Mining the culinary treasures of our Dominican community
I'm often asked how I think Boston's restaurant scene compares to other US cities. Surely we're no New York (13 times our population) or San Francisco (with its year-round seasonal harvest). But Boston has a strength shared by few American cities our size: many small, independent restaurants helmed by immigrant chef/owners cooking traditional cuisines for other ex-pats, which means they don't dumb down the food for Americans. To mine this treasure, you'll have to get off your own block, but the rewards include finding fine little places like El Embajador, a veteran Dominican restaurant in JP's Parkside neighborhood.
House-made pastelitos ($1.50 each), bubbly-crusted deep-fried turnovers of beef or chicken, are a good start here; raisins and sweet spicing distinguish them from their fiery Jamaican brethren. A flat-faced press turns out sandwiches like the Cubano ($6.50) of ham, onions, mild white cheese, and fantastic slow-roasted pork shoulder on a baguette-like bun. (If you prefer the style of the Cuban-American original, ask them to hold the Dominican-standard lettuce, tomato, and mayonnaise and add mustard.) The kitchen serves a handful of dishes from the long menu each day, mostly stews intended for two diners. These offer whopping value: a mound of white rice, a dish of soupy pinto beans, and a big plateful of bone-in animal protein long-cooked in sauce. Frequent offerings here include pollo guisado ($11.99), flavorful chicken thighs and juicy breast chunks, and rabo guisado ($11.99), fatty, tender slices of oxtail, both served in rich, tomato-based gravy. Andrew Zimmern types will want to try cocido ($10.99), served on Fridays and Saturdays: a stew of beef foot and other hard-to-identify parts, wonderful if you can get past some rubbery offal textures and unfamiliar-looking bones.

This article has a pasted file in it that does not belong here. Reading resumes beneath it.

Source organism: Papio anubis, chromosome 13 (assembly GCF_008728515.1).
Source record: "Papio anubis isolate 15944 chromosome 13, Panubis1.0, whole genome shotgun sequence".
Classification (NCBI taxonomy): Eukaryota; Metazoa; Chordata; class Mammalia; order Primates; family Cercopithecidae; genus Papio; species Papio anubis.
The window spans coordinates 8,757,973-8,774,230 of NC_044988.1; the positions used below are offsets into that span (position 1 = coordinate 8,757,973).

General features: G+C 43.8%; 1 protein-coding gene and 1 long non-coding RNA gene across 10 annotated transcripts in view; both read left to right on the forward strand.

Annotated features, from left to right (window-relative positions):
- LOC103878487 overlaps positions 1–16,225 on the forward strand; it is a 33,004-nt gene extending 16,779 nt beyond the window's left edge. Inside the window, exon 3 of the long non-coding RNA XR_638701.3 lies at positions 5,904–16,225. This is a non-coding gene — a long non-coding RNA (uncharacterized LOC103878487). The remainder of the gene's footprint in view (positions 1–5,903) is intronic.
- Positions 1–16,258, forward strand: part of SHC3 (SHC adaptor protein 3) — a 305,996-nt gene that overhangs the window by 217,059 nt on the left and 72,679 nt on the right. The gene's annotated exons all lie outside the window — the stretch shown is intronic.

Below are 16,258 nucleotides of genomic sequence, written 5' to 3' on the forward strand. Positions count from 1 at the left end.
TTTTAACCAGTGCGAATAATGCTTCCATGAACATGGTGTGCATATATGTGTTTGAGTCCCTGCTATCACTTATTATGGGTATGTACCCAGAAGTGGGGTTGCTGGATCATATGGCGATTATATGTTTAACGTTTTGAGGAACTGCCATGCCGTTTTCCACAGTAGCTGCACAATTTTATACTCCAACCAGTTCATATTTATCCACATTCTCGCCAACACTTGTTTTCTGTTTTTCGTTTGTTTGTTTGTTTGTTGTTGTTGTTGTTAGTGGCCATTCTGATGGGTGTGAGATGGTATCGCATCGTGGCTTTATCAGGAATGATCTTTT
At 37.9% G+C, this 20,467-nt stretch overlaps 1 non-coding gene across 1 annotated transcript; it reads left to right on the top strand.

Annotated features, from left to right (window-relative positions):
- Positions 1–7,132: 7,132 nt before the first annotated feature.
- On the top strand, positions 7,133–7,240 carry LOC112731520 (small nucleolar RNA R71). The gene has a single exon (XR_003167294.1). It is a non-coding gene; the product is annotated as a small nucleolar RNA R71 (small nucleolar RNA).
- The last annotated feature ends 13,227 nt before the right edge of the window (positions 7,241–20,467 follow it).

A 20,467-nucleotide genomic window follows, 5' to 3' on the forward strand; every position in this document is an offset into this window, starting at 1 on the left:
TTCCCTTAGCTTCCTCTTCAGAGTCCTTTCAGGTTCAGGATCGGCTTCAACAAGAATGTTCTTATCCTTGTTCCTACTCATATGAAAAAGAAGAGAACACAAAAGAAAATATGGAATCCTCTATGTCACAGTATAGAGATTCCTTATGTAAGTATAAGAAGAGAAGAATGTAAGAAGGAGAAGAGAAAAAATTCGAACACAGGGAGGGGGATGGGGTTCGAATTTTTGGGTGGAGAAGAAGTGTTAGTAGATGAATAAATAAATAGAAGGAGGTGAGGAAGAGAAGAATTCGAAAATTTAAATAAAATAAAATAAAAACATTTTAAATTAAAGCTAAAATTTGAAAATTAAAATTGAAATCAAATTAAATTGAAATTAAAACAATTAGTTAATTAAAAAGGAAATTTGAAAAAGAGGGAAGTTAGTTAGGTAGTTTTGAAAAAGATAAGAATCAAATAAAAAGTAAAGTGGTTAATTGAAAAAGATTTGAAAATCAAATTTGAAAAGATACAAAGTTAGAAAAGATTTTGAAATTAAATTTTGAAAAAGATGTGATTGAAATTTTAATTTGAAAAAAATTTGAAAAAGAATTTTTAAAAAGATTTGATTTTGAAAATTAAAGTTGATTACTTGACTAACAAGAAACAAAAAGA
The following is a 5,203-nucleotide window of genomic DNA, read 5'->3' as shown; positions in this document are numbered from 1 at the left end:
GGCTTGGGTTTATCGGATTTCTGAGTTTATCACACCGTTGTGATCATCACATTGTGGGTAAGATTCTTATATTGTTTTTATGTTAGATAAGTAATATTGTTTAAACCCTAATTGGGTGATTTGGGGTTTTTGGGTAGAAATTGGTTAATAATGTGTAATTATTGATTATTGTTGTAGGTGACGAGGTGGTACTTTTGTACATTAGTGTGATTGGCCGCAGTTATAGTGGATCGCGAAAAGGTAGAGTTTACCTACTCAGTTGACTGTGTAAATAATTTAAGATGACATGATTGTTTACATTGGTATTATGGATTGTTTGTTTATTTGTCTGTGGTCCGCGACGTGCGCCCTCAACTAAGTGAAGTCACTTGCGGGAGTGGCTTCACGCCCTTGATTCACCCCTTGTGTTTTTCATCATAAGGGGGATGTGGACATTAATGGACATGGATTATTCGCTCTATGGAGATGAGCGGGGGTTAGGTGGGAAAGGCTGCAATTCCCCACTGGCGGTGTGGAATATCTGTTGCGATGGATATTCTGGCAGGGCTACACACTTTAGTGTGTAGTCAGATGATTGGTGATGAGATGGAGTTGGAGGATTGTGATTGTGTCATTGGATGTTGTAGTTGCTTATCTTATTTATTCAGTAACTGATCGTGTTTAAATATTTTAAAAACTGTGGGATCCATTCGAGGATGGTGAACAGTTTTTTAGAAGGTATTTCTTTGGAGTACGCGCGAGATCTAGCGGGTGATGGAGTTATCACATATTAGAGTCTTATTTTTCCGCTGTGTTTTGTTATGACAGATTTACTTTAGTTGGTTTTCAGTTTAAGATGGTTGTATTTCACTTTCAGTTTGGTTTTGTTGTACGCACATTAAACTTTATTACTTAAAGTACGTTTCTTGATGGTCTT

Despite a large sign that proclaims "Mariscos" out front, most seafood options must be ordered ahead. Paella a la marinera ($29.99) generously serves four with a tasty, localized version of the Valencian casserole, subbing long-grain rice for bomba and achiote for saffron, with plenty of shrimp plus a few chunks of octopus and Maine lobster. Drink options include a variety of fresh tropical juices ($2.99) and morir soñando ($2.99), fresh-squeezed OJ mixed with sweetened condensed milk, like a gourmet Orange Julius. A few words of Spanish go a long way here, but even without, service is friendly and helpful to the rare Anglo customer. If you're not taking the trouble to experience places serving homey, high-value, delicious fare like El Embajador, you're missing out on a big part of what makes Boston a great dining town.
EL EMBAJADOR, located at 3371 Washington Street in Jamaica Plain, is open Monday–Saturday, 7 am–11 pm, and Sunday, 9 am–10 pm. Call 617.524.6812.
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